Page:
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The Carbon Credit Scheme: Greenhouse Gas Credits Don't Help the Environment--Or Consumers

The Washington Times

General Motors Co. and Fiat Chrysler have a plan to survive a Democratic president. 

According to news reports, the auto giants have spent millions of dollars buying carbon offset credits from electric carmaker Tesla. The government grants these credits to car manufacturers that over-comply with the Environmental Protection Agency’s greenhouse emissions targets, improving fuel efficiency, or selling electric vehicles. 

These credits are meant to encourage companies to lower carbon dioxide emissions. But manufacturers with a surplus such as Tesla can sell their credits to other carmakers, which enables credit purchasers to emit more greenhouse gas than the EPA allows.  

If a manufacturer doesn’t need the credits immediately, it can hold on to them or sell them to other manufacturers. 

GM and Chrysler want to stock up on these credits in case the next president tightens emissions regulations—which virtually every Democratic candidate is threatening to do. 

Tesla has made a lot of money selling these credits. The company has sold $1.7 billion worth of regulatory credits to other car manufacturers since 2012. And plans to sell even more. Last year, Tesla reported “$216 million in first-quarter revenue from the sale of regulatory credits,” and “disclosed…that it had booked $140 million in deferred revenue related to credit sales,” according to Bloomberg News.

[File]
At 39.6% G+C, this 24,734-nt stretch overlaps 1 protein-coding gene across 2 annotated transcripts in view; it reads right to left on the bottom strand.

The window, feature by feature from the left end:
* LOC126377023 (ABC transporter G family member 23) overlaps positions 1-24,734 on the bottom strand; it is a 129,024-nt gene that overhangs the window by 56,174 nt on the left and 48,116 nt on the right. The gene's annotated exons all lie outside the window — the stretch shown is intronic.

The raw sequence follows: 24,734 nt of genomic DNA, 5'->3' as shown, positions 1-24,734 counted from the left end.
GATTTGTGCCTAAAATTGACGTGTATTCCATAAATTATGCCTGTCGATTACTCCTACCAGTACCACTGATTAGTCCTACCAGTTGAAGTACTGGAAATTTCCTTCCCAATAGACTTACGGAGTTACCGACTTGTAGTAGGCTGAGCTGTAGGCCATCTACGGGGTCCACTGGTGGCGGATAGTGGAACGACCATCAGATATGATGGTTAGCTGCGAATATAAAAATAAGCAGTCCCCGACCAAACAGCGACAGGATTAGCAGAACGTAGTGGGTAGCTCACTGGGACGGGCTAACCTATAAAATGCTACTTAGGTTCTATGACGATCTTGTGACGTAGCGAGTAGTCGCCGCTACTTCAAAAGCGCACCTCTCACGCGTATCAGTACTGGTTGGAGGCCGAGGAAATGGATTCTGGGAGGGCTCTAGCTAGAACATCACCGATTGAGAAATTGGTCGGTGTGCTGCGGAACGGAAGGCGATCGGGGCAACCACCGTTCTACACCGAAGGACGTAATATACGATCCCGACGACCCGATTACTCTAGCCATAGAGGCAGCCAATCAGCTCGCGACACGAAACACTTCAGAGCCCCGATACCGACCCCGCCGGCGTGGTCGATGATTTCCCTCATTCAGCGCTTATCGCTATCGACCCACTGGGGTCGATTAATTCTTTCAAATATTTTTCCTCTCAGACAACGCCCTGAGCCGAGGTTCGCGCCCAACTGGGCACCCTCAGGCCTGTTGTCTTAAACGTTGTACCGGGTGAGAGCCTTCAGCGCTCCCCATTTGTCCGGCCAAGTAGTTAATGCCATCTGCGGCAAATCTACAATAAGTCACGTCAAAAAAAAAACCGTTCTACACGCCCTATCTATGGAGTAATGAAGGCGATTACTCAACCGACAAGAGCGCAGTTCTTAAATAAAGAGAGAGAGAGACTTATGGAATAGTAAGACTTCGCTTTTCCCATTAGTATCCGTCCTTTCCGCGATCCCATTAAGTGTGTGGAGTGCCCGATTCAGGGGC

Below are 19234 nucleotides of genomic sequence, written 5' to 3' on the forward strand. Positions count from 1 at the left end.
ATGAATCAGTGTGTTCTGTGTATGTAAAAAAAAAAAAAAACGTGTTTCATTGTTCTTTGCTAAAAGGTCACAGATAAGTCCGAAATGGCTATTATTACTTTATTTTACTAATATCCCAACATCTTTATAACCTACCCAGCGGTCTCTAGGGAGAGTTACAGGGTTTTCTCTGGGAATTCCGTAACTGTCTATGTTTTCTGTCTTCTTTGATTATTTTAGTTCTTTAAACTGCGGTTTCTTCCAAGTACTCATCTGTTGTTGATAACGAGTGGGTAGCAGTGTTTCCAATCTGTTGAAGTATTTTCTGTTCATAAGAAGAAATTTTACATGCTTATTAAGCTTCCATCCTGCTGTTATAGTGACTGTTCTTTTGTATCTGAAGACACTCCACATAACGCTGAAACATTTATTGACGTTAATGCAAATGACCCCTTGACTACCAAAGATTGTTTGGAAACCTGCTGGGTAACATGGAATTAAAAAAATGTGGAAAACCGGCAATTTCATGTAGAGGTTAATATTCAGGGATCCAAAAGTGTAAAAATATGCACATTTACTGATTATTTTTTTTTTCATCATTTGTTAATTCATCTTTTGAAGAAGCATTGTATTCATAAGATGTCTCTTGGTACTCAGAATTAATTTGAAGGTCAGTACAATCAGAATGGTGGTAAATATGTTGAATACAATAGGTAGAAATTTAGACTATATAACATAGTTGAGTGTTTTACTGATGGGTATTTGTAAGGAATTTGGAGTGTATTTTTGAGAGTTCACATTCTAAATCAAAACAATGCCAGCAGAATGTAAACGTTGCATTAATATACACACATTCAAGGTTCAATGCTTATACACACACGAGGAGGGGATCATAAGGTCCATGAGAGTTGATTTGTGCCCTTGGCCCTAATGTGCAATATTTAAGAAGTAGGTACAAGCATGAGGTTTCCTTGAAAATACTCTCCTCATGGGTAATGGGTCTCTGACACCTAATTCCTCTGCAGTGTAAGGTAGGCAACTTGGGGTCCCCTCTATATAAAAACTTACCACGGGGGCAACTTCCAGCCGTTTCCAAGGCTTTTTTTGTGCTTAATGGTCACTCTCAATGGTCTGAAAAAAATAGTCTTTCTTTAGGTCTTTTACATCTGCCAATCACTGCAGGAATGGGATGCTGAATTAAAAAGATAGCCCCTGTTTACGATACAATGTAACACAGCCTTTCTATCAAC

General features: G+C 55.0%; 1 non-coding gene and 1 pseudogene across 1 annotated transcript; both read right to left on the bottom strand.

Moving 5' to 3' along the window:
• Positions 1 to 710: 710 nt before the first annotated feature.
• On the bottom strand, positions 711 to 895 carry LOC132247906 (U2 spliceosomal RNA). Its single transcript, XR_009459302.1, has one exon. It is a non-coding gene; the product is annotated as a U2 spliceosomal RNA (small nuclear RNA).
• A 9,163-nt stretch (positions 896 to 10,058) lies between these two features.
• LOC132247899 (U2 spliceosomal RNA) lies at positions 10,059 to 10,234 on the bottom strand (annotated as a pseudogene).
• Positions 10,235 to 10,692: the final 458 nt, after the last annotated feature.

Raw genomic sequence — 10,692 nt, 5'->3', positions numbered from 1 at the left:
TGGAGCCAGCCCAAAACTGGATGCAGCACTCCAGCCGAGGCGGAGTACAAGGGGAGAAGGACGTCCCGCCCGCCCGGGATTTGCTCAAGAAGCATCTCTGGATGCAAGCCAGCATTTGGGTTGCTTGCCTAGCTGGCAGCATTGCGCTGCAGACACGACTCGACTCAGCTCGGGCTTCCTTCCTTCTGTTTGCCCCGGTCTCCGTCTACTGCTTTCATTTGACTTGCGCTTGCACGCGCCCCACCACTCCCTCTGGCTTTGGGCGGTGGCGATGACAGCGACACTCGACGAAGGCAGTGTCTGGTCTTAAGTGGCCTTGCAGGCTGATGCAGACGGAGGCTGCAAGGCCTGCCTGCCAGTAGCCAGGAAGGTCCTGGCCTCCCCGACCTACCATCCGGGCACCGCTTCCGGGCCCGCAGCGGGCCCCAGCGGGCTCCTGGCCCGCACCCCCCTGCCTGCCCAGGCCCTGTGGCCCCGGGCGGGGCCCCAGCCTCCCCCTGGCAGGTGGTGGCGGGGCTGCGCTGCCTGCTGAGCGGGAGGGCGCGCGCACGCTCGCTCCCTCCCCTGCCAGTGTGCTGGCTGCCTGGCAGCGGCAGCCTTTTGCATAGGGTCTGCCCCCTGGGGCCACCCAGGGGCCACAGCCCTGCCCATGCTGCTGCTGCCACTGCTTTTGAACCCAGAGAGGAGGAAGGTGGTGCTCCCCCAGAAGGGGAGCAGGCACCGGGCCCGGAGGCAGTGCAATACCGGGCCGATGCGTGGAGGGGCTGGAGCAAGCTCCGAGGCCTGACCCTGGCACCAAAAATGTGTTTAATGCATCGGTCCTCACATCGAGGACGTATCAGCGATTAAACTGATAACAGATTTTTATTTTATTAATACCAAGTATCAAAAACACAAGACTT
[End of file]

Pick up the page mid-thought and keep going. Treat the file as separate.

Here’s the dirty little secret behind this carbon credit scheme: Major auto manufacturers still make all the trucks and SUVs that consumers really want. They then offset their carbon emissions by handing money over to Tesla in exchange for carbon credits. With this simple transaction, credits designed to reward companies for reducing carbon emissions become “get out of jail free” cards for everyone else.

But there’s another problem. Automakers that purchase carbon credits offset their expenses by raising prices. So middle- and low-income customers indirectly subsidize higher-income people’s Tesla purchases. And since the government offers electric car manufacturers a taxpayer-funded $7,500 tax credit in an effort to encourage more people to buy electric vehicles, consumers directly subsidize Tesla as well.

However, government pressure to be greener can have collateral damage. Last September, GM CEO Mary Barra announced the company would cut up to 14,000 jobs and scale back five plants in an attempt to “move to an all-electric future.”

To be clear, GM is making this move to an all-electric future not because that’s what consumers demand, but because that’s what the government wants. The manufacturers can either spend millions of dollars buying carbon offsets or they can spend millions of dollars building more electric cars that few consumers are willing to pay for. Either way, the carmaker loses money.  

As a spokesman for Fiat-Chrysler said: “Until demand catches up with regulatory requirements, and there is regulatory relief, we will use credits as appropriate.” 

Defenders of the EPA’s standards say they are working because car and truck emissions reached a record low and fuel efficiency a record high in 2017. But consumers want better fuel efficiency out of their trucks and SUVs because that saves money—and they only want it if it doesn’t compromise passenger safety. Better fuel efficiency also reduces carbon emissions.  

To stay in business, car manufacturers have to please consumers—not the government. And consumers still want gas-powered cars. As long as that remains the case, auto manufacturers will keep shelling out for Tesla’s carbon credits, raising costs for consumers but having little impact on carbon emissions. 

That’s good news for Tesla, not so much for American consumers.